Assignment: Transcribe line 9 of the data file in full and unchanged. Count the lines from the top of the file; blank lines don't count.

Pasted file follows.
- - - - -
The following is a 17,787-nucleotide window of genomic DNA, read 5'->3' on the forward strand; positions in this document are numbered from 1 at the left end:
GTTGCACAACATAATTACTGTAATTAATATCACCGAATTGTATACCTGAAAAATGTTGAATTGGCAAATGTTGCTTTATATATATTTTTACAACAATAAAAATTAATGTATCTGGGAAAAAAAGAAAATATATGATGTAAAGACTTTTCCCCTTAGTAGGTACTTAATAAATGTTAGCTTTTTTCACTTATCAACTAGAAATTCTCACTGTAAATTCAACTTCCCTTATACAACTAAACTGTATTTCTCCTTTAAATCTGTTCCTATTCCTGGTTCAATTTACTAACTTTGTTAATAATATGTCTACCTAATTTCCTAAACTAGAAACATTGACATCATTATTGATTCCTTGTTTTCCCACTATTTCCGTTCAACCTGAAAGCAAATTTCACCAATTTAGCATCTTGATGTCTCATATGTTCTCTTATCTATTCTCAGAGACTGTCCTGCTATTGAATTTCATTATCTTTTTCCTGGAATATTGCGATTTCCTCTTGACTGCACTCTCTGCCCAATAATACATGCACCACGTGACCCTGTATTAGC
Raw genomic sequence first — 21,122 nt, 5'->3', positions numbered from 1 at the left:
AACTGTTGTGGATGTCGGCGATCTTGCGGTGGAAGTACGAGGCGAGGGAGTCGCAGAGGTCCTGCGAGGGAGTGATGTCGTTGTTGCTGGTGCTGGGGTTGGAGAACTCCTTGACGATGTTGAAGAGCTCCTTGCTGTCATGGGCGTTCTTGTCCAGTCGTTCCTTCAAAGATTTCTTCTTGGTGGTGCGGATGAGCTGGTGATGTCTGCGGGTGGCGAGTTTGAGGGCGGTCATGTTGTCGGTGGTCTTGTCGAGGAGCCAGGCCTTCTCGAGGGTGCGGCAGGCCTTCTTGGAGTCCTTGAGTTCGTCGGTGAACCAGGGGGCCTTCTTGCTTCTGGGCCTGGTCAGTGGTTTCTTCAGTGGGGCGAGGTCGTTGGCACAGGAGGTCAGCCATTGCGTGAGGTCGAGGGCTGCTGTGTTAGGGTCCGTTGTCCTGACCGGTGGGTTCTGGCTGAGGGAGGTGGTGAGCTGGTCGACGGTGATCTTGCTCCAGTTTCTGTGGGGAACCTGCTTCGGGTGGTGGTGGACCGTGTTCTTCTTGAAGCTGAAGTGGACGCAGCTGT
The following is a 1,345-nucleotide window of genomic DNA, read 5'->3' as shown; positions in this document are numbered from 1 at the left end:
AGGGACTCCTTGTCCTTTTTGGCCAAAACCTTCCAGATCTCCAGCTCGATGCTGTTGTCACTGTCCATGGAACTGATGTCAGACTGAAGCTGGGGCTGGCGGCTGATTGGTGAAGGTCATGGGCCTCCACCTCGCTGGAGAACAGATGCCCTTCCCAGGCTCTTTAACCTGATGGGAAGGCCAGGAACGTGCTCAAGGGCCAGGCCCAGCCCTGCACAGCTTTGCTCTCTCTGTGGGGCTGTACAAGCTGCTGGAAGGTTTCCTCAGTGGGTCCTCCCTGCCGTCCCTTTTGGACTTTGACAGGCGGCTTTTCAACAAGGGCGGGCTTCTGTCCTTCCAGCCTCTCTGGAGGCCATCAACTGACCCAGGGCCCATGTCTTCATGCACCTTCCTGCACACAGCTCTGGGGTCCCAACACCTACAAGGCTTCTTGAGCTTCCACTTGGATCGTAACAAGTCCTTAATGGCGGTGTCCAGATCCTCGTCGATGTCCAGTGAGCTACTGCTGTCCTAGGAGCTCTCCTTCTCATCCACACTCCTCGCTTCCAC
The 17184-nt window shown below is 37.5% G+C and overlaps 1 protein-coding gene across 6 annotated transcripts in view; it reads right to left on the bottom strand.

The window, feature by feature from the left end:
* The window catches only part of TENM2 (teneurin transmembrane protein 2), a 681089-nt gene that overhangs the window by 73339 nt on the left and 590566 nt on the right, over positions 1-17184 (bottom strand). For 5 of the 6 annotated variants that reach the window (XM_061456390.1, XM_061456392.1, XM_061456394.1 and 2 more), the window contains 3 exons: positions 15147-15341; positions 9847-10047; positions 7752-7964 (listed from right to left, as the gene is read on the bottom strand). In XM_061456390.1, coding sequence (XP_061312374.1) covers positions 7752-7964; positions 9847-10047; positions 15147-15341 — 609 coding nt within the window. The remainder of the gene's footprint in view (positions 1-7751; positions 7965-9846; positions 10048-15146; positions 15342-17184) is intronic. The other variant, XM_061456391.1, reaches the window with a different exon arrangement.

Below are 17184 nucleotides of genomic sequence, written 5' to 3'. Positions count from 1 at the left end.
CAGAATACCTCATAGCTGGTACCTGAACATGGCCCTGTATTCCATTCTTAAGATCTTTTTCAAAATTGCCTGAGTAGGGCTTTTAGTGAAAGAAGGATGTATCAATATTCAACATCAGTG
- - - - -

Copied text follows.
* The window catches only part of TENM2 (teneurin transmembrane protein 2), a 681089-nt gene that overhangs the window by 73339 nt on the left and 590566 nt on the right, over positions 1-17184 (bottom strand). For 5 of the 6 annotated variants that reach the window (XM_061456390.1, XM_061456392.1, XM_061456394.1 and 2 more), the window contains 3 exons: positions 15147-15341; positions 9847-10047; positions 7752-7964 (listed from right to left, as the gene is read on the bottom strand). In XM_061456390.1, coding sequence (XP_061312374.1) covers positions 7752-7964; positions 9847-10047; positions 15147-15341 — 609 coding nt within the window. The remainder of the gene's footprint in view (positions 1-7751; positions 7965-9846; positions 10048-15146; positions 15342-17184) is intronic. The other variant, XM_061456391.1, reaches the window with a different exon arrangement.